Record Time is Paste’s monthly column that takes a glimpse into the wide array of new vinyl releases currently flooding record stores around the world, and all the gear that is part of the ongoing surge in vinyl culture. Rather than run down every fresh bit of wax in the marketplace, we’ll home in on special editions, reissues and unusual titles that come across our desk with an interest in discussing both the music and how it is pressed and presented. This month, we get you ready for RSD Black Friday with a rundown of some of the limited releases dropping this year as well as our regular dive into the pool of recent vinyl releases and reissues.
The prolific musician and producer Augustus Pablo was perhaps best known for defining the aesthetic of dub reggae and his use of the melodica as the chief instrument in his instrumental recordings. One of his finest hours as a recording artist was 1975’s Thriller, an appropriately titled album that bounces and skips like an astronaut on the moon. On it, Pablo shows his prowess as an arranger and sonic architect, as he slips oddball details — be it a healthy dose of reverb or scrabbling percussion intrusions — into each track without losing its danceable groove and bottom heavy wonders. The album was last released on vinyl back in 1982 via a U.K. label, falling out of print soon thereafter. All the more reason to celebrate this spectacular RSD reissue from ORG Music, which features brand new artwork and an impressively full sounding master.
Long the stuff of legend and shaky sounding bootlegs, this 1964 recording of a young Janis Joplin backed by future Jefferson Airplane guitarist Jorma Kaukonen has been given a serious sonic upgrade by engineer Michael Graves who restored and remastered the source tape back to its original glory. The performances have a shocking clarity to them, with even the clacking of Margareta Kaukonen’s titular typewriter and the tapping of Jorma’s foot reaching across the ages to excite the air once more. This is a rare opportunity to hear these artists sound as naked as they do here and should be rightfully celebrated by fans of both the blues and the fomenting Bay Area rock scene.
The liner notes for this live recording of pianist / vocalist Mose Allison, captured at Maryland’s Showboat Lounge, are almost defiant in admitting how rough around the edges Dick Drevo’s source tape is. The writer calls it “adequately recorded” and boasts, “It ain’t about technology; it’s about these transcendent versions of Allison classics…” Methinks thou doth protest too much. No, this release doesn’t hit the heights of some of the tapes that Zev Feldman has gotten his hands on, but there’s little to complain about here. Especially as Allison and his rhythm section (bassist Tom Rutley and drummer Jerry Granell) are audibly buzzing with joy and maintain that wiggly looseness that can only be achieved by being well rehearsed and locked in as a unit. Any loss of sound quality in the move from tape to digital to vinyl ain’t worth worrying about.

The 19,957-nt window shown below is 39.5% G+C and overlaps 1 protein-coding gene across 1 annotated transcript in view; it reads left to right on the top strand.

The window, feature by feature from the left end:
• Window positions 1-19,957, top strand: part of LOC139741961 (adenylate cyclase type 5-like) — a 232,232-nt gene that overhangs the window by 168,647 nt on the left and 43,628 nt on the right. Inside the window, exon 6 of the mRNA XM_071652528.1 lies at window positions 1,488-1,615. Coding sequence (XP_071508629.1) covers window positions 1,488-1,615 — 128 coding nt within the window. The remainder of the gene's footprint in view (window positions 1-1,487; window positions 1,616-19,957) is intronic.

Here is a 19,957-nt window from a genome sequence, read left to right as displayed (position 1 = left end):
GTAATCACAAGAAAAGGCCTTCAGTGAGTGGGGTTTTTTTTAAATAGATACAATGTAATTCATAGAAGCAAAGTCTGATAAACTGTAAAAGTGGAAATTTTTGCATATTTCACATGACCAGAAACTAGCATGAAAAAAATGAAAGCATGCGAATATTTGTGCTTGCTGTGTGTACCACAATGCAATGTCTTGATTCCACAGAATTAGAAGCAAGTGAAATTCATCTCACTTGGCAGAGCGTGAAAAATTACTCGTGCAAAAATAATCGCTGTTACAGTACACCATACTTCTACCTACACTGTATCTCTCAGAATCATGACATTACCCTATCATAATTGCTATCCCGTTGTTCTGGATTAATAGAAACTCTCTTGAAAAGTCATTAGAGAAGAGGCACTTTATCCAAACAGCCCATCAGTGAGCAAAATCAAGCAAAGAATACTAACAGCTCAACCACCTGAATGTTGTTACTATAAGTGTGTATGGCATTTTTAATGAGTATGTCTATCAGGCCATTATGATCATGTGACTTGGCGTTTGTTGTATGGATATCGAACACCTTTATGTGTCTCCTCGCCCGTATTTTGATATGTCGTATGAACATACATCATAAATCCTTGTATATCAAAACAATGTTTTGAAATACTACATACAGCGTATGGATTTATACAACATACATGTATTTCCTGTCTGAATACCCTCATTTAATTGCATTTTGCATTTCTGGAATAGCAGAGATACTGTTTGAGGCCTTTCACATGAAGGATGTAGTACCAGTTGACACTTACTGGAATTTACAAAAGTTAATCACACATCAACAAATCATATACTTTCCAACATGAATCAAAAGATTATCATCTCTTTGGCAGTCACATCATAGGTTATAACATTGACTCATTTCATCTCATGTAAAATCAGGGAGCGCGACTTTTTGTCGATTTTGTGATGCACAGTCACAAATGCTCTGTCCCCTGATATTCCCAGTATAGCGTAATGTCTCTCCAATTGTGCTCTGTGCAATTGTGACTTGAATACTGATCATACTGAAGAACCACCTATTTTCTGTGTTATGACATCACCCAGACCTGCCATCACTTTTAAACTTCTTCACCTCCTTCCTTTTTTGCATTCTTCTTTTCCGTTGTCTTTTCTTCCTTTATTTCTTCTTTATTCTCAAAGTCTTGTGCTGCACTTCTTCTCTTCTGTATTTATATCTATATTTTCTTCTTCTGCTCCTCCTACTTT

This might not be the version of the Burritos that you would want to hear a live recording from. While pedal steel wiz “Sneaky” Pete Kleinow remained, the rest of the classic lineup of the group was long gone by this point replaced by a more than able crew of country players like Gib Guilbeau and former Byrds members Skip Battin and Gene Parsons. What reservations you may have about this release should be set to rest. The quintet was a powerful force at this point capable of bringing the spirit of a swampy honky tonk to the city slickers in the Big Apple with an audibly stoned reverie. It cuts right through the somewhat wonky quality of the original recording with its split second sound drops and occasionally fuzzy moments. And I dare not mention the misspelling of “sneaky” on the back cover.
Beloved singer-songwriter Jonathan Richman slipped into the ’80s with a new version of the Modern Lovers that included a pair of female backing vocalists and Rubinoos bassist Greg Keranan. Those are just the dull details behind his 1983 release Jonathan Sings!. No matter who he’s performing with or when the record was dropped, Jonathan will always be Jonathan. So it is with this album, re-released for RSD Black Friday on orange wax. The songs are breezy and catchy as anything, reaching back into the earliest days of rock ‘n’ roll and R&B for inspiration. And like the first progenitors of those genres, Richman sees no separation between heart-on-sleeve proclamations like “You’re The One For Me” and “Somebody To Hold Me” or the goofier odes to “Those Conga Drums” or the City of Lights (“Give Paris One More Chance”).
The 18 tracks featured on this RSD Black Friday release from ORG Music, recorded by Delta blues man Skip James in 1931 and released on a series of 78s, have been in and out of circulation for years — compiled and anthologized by Mississippi Records, Yazoo and as part of Third Man’s ambitious Paramount Records boxed sets. In a sense, then, there’s not much that sets this LP apart from the pack. Still, having these lightning bolts of brilliance captured in one bottle — or, in this case, on a translucent orange piece of vinyl — is always worth crowing about, no matter when and how it happens. Whether on piano or guitar, James can stop the world in its tracks, freezing listeners in place with his coolly powerful performances. He hits on all the themes we’ve come to expect from players of his’ time and place: lust, infidelity, salvation, damnation. But James instills a weariness that borders on resignation in his vocals and playing that strikes deep chords of empathy and fellowship that ring as loud as ever nearly 100 years later.